Calling all PowerShell lovers! This is an opportunity for you to utilize your scripting skills to minimize the eDiscovery capacity for select users in your tenant. For the scenarios that call for restrictions on who should be able to search what with regards to Exchange Online mailboxes (both active and inactive), SharePoint Online Sites, or OneDrive storage, the Office 365 Security & Compliance center now offers search permission filters.
So how does this work? This feature is implemented by using PowerShell and connecting to both Exchange Online Remote PowerShell and Security & Compliance Center using an account that is a member of the Organization Management role group in the Security & Compliance Center. While there isn’t a hard limit to the number of filters you can use, over 100 can adversely impact performance. Microsoft recommends combining services with filters to help alleviate performance bottlenecks (NOTE: this recommendation may not be applicable in every scenario). The filters you create can be applied when running, purging, exporting, or previewing searches. These can be applied to Exchange Online as well as to SharePoint Online using Boolean expressions (AND operator from within a content search and OR operator when multiple search filters are combined). The filters are applied after a search is executed using different search properties derived from Keyword Query Language (KQL).
PowerShell commands allow for specific search filtering applied to specified users (NOTE: does not support distribution groups):
- PowerShell commands to create, query, change, or delete search filters:
Exchange Online mailbox and mailbox content search filtering:
- Listing of filterable properties for the -RecipientFilter Exchange Online PowerShell parameter (NOTE: Applicable to address lists, address list policies, or distribution groups):
- This example allows the user email@example.com to perform all Content Search actions only for mailboxes in USA. This filter contains the three-digit numeric country code for the United States from ISO 3166-1:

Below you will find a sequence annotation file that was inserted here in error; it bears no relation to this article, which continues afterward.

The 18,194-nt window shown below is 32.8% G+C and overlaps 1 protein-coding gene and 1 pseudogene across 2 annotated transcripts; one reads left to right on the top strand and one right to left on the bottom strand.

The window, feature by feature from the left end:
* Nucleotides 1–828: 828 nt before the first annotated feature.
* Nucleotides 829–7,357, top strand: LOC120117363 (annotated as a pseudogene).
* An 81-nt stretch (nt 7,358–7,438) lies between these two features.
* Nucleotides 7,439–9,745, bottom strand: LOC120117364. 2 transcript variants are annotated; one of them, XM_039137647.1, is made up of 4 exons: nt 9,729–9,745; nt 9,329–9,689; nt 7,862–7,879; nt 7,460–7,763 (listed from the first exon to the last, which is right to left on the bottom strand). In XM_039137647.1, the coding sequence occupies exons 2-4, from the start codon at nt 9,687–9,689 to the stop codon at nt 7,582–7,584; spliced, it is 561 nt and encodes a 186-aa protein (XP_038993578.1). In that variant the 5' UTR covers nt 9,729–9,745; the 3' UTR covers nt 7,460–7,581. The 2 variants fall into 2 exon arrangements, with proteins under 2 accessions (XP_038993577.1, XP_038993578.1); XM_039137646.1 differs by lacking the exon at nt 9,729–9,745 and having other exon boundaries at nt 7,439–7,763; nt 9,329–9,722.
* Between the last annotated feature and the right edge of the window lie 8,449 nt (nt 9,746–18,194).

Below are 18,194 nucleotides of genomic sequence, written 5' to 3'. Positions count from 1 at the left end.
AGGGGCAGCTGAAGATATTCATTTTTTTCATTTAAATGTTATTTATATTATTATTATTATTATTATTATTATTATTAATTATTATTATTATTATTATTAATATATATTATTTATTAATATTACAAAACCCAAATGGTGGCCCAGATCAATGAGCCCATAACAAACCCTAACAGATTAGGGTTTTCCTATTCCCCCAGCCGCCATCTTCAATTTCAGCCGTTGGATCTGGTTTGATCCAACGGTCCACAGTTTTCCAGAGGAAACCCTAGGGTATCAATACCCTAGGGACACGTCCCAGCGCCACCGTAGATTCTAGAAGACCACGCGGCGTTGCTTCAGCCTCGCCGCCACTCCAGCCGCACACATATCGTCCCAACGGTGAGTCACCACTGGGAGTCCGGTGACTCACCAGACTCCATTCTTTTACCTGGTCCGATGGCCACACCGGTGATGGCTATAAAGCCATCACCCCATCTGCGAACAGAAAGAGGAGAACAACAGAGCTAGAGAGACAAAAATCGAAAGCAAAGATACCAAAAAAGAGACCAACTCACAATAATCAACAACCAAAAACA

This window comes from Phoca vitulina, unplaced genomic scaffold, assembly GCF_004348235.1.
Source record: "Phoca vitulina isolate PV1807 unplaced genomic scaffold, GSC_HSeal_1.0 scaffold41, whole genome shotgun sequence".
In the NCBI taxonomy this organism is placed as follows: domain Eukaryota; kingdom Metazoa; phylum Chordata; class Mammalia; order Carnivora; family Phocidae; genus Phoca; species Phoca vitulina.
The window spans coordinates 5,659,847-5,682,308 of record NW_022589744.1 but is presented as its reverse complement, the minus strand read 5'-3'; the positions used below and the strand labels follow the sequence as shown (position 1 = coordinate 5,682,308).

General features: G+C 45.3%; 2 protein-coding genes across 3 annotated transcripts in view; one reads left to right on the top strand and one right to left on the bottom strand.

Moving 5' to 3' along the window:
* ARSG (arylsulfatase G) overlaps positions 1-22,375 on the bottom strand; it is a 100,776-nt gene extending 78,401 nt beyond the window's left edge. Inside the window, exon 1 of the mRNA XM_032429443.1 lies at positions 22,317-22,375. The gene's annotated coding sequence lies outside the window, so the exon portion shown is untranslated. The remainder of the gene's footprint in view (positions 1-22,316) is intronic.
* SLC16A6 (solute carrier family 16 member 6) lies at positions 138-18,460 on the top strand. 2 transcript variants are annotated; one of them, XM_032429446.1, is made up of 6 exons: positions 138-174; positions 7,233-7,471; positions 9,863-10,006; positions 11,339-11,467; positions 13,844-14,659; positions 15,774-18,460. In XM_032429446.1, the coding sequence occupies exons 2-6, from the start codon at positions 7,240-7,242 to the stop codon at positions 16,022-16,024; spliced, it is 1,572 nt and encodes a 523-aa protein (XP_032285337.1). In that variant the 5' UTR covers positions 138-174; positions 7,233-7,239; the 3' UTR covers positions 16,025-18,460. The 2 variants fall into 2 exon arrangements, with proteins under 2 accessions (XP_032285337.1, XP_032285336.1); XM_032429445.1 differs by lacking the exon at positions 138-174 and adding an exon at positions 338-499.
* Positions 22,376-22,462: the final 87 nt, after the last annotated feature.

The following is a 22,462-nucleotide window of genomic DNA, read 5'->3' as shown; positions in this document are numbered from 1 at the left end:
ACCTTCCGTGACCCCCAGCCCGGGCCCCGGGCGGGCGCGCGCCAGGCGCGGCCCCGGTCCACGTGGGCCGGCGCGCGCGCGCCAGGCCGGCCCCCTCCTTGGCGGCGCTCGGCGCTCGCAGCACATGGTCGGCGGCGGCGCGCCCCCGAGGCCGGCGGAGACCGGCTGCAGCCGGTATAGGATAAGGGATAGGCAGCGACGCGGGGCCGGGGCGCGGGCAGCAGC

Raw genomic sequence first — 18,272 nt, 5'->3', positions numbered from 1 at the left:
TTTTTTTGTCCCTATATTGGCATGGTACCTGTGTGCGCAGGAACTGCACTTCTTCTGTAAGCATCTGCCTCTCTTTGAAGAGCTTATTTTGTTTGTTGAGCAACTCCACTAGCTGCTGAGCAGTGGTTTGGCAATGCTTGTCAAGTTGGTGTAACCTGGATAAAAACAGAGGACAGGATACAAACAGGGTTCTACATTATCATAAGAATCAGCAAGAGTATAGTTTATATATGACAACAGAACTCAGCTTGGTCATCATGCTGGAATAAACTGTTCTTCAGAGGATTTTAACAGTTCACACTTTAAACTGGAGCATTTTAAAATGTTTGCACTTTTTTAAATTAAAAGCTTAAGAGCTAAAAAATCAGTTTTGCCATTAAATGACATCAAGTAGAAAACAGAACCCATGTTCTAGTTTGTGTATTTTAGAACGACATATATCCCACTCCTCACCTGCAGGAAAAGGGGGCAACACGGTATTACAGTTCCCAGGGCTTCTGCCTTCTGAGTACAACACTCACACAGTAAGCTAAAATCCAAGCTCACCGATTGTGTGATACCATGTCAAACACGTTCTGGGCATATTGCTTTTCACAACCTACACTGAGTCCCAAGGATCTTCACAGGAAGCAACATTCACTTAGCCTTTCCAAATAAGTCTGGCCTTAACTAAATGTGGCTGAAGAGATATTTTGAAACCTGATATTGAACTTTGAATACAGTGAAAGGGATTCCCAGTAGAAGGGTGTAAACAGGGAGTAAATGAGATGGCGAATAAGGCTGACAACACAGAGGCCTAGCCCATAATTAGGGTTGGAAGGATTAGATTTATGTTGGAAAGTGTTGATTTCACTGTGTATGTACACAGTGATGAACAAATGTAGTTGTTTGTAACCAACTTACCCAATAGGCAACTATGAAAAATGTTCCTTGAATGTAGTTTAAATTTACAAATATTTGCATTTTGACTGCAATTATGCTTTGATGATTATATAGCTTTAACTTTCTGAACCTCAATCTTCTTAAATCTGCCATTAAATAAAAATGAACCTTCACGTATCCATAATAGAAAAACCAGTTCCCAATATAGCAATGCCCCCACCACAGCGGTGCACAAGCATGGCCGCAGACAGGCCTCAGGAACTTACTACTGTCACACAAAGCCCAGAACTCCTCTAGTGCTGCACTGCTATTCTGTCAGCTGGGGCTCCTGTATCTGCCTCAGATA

- New-ComplianceSecurityFilter -FilterName CountryFilter -Users firstname.lastname@example.org -Filters “Mailbox_CountryCode -eq ‘840’” -Action All
SharePoint Online and OneDrive for Business content search filtering:
- There are differences in the use of crawled properties vs managed properties in SharePoint site and SharePoint site content searches:
- Crawled properties: content and metadata is extracted from an item and then mapped to a Managed property
- Managed properties: a large number of settings, or attributes help determine how the contents are shown in search results
- Listing of keyword query language (KQL) properties and search conditions for Content Search:
- NOTE: this is applicable to both email and document properties, thus being leveraged for Exchange Online and/or SharePoint Online content searches
- This example permits members of the OneDrive eDiscovery Managers custom role group to only search for content in OneDrive for Business locations in the organization:
- New-ComplianceSecurityFilter -FilterName OneDriveOnly -Users “OneDrive eDiscovery Managers” -Filters “Site_Path -like ‘https://tenantname-my.sharepoint.com/personal*'” -Action Search
- This example restricts the user to performing all Content Search actions on SharePoint Site documents that were last changed sometime in the calendar year 2018:
- New-ComplianceSecurityFilter -FilterName DocumentDateRestrictionFilter -Users email@example.com -Filters “SiteContent_LastModifiedTime -ge ’01-01-2018′ -and SiteContent_LastModifiedTime -lt ’01-01-2019′” -Action All
- Exchange Online Public Folders search permissions filtering is not available.
- You will need to create a search permissions filter to explicitly prevent users from searching content locations in a specific Office 365 service, such as preventing a user from searching any Exchange mailbox or any SharePoint site.
Sound enticing? Need more information? Email firstname.lastname@example.org. We are happy to help. Thanks for reading and good luck!